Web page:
Sen. Tyler Johnson, R-Leo, introduces his bill to ban gender-affirming care for Hoosier youth. (Whitney Downard/Indiana Capital Chronicle)
A House health committee advanced a bill Tuesday that would ban gender-affirming care for minors over the pleas of parents, doctors and transgender youth.
“My child is 16 and I can tell you before he started in hormone therapy he was withdrawn, he didn’t have friends… there was a point when he didn’t leave the house,” Westville parent Alisha Hunter told the committee. “This (ban) will be life altering for my child… He’s happy and that will all change.”
Hunter shared her son’s multi-year journey, saying that her family was considering leaving the state — a sentiment shared by multiple other families who testified against the proposal.
The bill would ban the use of puberty blockers, hormone replacement therapies and surgical procedures – but only if the minor is diagnosed with gender dysphoria. Bill author Sen. Tyler Johnson said other children could continue to get those “irreversible, unproven and life-altering” treatments under other medical diagnoses.
Rep. Brad Barrett, R-Richmond — who chairs the committee — didn’t allow amendments to the bill, saying those decisions would be made in front of the full House Chamber.
“I hear stories from adults about their regrets and some of the harms done to them as minors,” said Johnson, a Republican doctor from Leo. “A child cannot understand the weight and permanency of these decisions.”
Counseling and mental health services would still be allowed.
The bill passed 8-5, with one Republican joining the four Democrats to vote no.
Most legislators quiet about votes
Few of the GOP lawmakers justified their vote, though Rep. Ann Vermilion, of Marion, said she felt there were too many unknowns to support the bill.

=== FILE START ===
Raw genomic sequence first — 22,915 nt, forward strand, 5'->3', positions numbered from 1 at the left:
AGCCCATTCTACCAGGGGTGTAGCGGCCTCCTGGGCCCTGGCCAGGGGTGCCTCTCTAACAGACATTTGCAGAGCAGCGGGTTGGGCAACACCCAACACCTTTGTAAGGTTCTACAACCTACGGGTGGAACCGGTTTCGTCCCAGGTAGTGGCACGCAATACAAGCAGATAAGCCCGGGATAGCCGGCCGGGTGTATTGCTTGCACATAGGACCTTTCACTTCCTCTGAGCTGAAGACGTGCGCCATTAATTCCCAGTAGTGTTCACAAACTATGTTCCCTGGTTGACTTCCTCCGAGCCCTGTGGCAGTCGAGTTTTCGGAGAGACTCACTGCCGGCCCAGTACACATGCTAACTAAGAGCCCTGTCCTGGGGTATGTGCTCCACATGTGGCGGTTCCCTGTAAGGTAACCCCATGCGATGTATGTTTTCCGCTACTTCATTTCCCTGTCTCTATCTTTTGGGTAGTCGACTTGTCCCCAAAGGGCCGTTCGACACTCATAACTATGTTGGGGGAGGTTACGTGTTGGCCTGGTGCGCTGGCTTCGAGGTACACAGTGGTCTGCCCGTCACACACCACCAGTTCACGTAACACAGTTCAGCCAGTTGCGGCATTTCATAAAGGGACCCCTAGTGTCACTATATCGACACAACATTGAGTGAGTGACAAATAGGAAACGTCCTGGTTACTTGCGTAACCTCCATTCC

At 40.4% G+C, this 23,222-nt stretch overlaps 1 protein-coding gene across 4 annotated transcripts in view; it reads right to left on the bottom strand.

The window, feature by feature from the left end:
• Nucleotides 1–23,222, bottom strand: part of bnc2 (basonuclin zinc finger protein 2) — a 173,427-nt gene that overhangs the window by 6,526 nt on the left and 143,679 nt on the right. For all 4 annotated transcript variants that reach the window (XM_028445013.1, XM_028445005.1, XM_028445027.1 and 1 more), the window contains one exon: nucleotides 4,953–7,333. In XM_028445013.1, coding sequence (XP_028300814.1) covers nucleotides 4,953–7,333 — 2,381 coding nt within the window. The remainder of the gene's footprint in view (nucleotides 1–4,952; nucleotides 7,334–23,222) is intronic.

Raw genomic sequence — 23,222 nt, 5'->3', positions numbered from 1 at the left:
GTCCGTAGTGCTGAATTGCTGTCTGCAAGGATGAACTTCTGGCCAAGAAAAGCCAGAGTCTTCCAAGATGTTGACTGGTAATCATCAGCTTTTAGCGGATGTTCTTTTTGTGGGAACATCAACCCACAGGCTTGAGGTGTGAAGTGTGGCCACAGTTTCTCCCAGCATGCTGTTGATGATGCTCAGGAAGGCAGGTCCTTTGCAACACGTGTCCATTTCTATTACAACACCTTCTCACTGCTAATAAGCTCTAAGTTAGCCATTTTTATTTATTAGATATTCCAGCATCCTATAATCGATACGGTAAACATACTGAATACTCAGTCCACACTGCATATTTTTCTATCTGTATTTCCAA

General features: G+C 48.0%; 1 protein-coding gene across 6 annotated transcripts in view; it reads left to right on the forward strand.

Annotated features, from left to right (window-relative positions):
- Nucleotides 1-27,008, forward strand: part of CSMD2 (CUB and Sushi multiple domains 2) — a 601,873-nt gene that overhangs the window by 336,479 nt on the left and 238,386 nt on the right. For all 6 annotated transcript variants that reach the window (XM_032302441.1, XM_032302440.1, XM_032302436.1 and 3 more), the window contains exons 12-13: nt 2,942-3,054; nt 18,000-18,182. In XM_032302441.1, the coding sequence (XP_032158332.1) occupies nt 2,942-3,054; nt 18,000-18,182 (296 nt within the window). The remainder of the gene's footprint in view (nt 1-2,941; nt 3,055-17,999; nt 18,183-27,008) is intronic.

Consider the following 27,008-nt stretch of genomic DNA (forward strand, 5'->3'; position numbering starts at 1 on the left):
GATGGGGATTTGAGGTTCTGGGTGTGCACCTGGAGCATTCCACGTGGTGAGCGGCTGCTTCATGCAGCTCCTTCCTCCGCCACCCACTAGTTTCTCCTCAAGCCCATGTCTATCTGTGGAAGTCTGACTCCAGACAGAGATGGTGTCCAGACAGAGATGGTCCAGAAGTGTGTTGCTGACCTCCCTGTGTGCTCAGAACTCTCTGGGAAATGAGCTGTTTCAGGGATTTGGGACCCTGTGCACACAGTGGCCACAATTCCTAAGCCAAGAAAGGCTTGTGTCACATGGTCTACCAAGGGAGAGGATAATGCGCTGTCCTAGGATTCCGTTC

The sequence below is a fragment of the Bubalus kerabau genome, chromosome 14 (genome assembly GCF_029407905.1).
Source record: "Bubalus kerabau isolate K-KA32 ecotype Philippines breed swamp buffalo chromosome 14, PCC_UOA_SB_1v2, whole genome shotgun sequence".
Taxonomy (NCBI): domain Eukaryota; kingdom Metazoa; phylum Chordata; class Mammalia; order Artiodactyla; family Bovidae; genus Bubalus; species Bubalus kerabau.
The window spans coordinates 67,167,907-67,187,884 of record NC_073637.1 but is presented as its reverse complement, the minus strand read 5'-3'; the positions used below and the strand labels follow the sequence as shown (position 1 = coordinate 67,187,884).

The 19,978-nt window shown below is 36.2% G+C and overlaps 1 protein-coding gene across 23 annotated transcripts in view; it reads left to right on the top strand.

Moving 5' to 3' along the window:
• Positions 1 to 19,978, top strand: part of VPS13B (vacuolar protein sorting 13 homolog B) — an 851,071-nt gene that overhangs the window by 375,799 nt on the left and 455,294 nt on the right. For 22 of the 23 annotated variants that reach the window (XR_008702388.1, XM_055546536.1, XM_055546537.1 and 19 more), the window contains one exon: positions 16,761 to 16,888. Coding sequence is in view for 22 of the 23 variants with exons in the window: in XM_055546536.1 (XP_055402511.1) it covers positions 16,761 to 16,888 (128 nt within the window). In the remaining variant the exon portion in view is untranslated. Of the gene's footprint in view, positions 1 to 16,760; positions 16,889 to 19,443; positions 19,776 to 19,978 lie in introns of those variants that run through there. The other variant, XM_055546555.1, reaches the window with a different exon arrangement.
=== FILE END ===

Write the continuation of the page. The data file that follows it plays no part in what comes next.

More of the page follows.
“Quite frankly this is a difficult topic and I think it needs a legislative study,” Vermilion said. “I just don’t think I’m getting the full picture, that we’re getting a full picture.”
Rep. Dennis Zent, R-Angola, also shared his thoughts, saying testimony about changing ideals in Europe influenced his affirmative vote.
Other representatives asked pointed questions during testimony but didn’t ultimately disclose the reasoning behind their vote.
The bill split physicians and is part of a nationwide effort to dictate how parents raise their transgender children. However, the number of children pursuing this treatment is small.
According to an analysis of insurance claims between 2017 and 2021 for 40 million children, just 4,780 youth between 6 and 17 used puberty blockers while 14,726 used hormone therapies.
In terms of surgical interventions, 776 patients underwent a mastectomy and just 56 youth between the ages of 13 and 17 had genital surgeries over the course of three years. Testimony has affirmed that surgeries on minors don’t occur in Indiana.
Democrat Rep. Rita Fleming, a retired OBGYN, shared the story of a distant family member whose daughter committed suicide after her family responded with vitriol, rather than acceptance to her identity questions.
“There was not opportunity for counseling or treatment,” Fleming said before voting no.
In response to testimony, she noted that puberty blockers have been considered reversible since their introduction in the 1980s to treat “precocious puberty,” or early on-set puberty.
“They’re prescribed knowing that a child will be taken off of these drugs at a certain age or certain stage of puberty,” Fleming, D-Jeffersonville, said.
To a more limited extent, hormone therapies are also considered to be reversible gender-affirming care.
A previous version of this article incorrectly identified the number of trans youth who sought gender-affirming medical interventions, including mastectomies, puberty blockers and hormone therapies. The story has been updated.
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